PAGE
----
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Leafing phenology and timing of egg laying in great tits Parus major and blue tits P-caeruleus

Nilsson, Jan-Åke LU and Källander, Hans (2006) In Journal of Avian Biology 37(4). p.357-363
Abstract
To evaluate the importance of tree leafing for the start of laying and clutch size of birds, we compared the breeding phenology of great tits Parus major and blue tits P. caeruleus between one coastal and two inland sites in the same geographical region. Because of the cooling influence of the sea, trees at the coastal site were known to initiate budburst about a week later than at the inland sites. During 5 years, breeding by the tits and the leaf phenology of birch Betula pendula, and oak Quercus robur were monitored. The leaf phenology of birch and oak explained a significant part of the between-year variation in the start of egg laying in blue and great tits, respectively. The tits started laying earlier at the sites with an early... (More)
To evaluate the importance of tree leafing for the start of laying and clutch size of birds, we compared the breeding phenology of great tits Parus major and blue tits P. caeruleus between one coastal and two inland sites in the same geographical region. Because of the cooling influence of the sea, trees at the coastal site were known to initiate budburst about a week later than at the inland sites. During 5 years, breeding by the tits and the leaf phenology of birch Betula pendula, and oak Quercus robur were monitored. The leaf phenology of birch and oak explained a significant part of the between-year variation in the start of egg laying in blue and great tits, respectively. The tits started laying earlier at the sites with an early budburst, i.e. normally inland. However, leaf phenology was not an absolute cue to the start of laying, since blue tits laid earlier relative to leafing at the inland site than at the coastal site, and both tit species laid eggs earlier relative to leafing during late springs. In neither species was clutch size affected by leafing phenology. However, great tit females at the coastal site consistently produced fewer eggs than did those at the inland site. No such difference was found in the blue tits. Although leafing phenology may predict the start of laying in tits, other factors also influence its timing. These factors might include other cues, or differing life-history trade-offs depending on site or general climatic factors during the spring. (Less)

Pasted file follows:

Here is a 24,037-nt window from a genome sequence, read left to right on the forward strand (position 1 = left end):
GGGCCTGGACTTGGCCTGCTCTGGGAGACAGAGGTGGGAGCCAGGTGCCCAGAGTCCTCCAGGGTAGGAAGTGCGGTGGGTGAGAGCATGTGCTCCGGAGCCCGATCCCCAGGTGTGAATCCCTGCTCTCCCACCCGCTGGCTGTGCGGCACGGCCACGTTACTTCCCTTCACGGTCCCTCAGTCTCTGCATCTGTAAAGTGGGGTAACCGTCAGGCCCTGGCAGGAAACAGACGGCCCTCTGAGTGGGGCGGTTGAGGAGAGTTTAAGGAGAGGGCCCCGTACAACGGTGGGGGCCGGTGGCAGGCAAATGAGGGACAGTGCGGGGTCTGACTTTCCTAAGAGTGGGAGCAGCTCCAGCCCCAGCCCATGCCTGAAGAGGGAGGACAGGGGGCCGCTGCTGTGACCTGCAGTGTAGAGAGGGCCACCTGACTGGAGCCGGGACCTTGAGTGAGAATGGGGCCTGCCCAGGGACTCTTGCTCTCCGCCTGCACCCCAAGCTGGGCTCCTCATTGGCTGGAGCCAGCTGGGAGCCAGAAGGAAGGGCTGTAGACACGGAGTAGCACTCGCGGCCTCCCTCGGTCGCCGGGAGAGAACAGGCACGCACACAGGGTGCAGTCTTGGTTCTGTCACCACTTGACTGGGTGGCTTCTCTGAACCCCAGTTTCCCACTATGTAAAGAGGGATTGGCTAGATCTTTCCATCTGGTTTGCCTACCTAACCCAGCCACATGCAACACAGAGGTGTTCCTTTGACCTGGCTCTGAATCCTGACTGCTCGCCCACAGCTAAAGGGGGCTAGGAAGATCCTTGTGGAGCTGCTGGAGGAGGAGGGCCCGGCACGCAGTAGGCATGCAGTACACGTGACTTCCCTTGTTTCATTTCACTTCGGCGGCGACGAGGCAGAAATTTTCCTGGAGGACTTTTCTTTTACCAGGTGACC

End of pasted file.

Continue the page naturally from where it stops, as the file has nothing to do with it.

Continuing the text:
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author
and
organization
publishing date
type
Contribution to journal
publication status
published
subject
in
Journal of Avian Biology
volume
37
issue
4
pages
357 - 363
publisher
Federation of European Neuroscience Societies and Blackwell Publishing Ltd
external identifiers
  • wos:000238486700010
  • scopus:33748774442
ISSN
0908-8857
DOI
10.1111/j.2006.0908-8857.03604.x
language
English
LU publication?
yes
id
f5677171-fd14-466b-b314-f2901088e955 (old id 159699)
date added to LUP
2016-04-01 12:18:55
date last changed
2021-09-29 02:38:01
@article{f5677171-fd14-466b-b314-f2901088e955,
  abstract     = {To evaluate the importance of tree leafing for the start of laying and clutch size of birds, we compared the breeding phenology of great tits Parus major and blue tits P. caeruleus between one coastal and two inland sites in the same geographical region. Because of the cooling influence of the sea, trees at the coastal site were known to initiate budburst about a week later than at the inland sites. During 5 years, breeding by the tits and the leaf phenology of birch Betula pendula, and oak Quercus robur were monitored. The leaf phenology of birch and oak explained a significant part of the between-year variation in the start of egg laying in blue and great tits, respectively. The tits started laying earlier at the sites with an early budburst, i.e. normally inland. However, leaf phenology was not an absolute cue to the start of laying, since blue tits laid earlier relative to leafing at the inland site than at the coastal site, and both tit species laid eggs earlier relative to leafing during late springs. In neither species was clutch size affected by leafing phenology. However, great tit females at the coastal site consistently produced fewer eggs than did those at the inland site. No such difference was found in the blue tits. Although leafing phenology may predict the start of laying in tits, other factors also influence its timing. These factors might include other cues, or differing life-history trade-offs depending on site or general climatic factors during the spring.},
  author       = {Nilsson, Jan-Åke and Källander, Hans},
  issn         = {0908-8857},
  language     = {eng},
  number       = {4},
  pages        = {357--363},
  publisher    = {Federation of European Neuroscience Societies and Blackwell Publishing Ltd},
  series       = {Journal of Avian Biology},
  title        = {Leafing phenology and timing of egg laying in great tits Parus major and blue tits P-caeruleus},
  url          = {http://dx.doi.org/10.1111/j.2006.0908-8857.03604.x},
  doi          = {10.1111/j.2006.0908-8857.03604.x},
  volume       = {37},
  year         = {2006},
}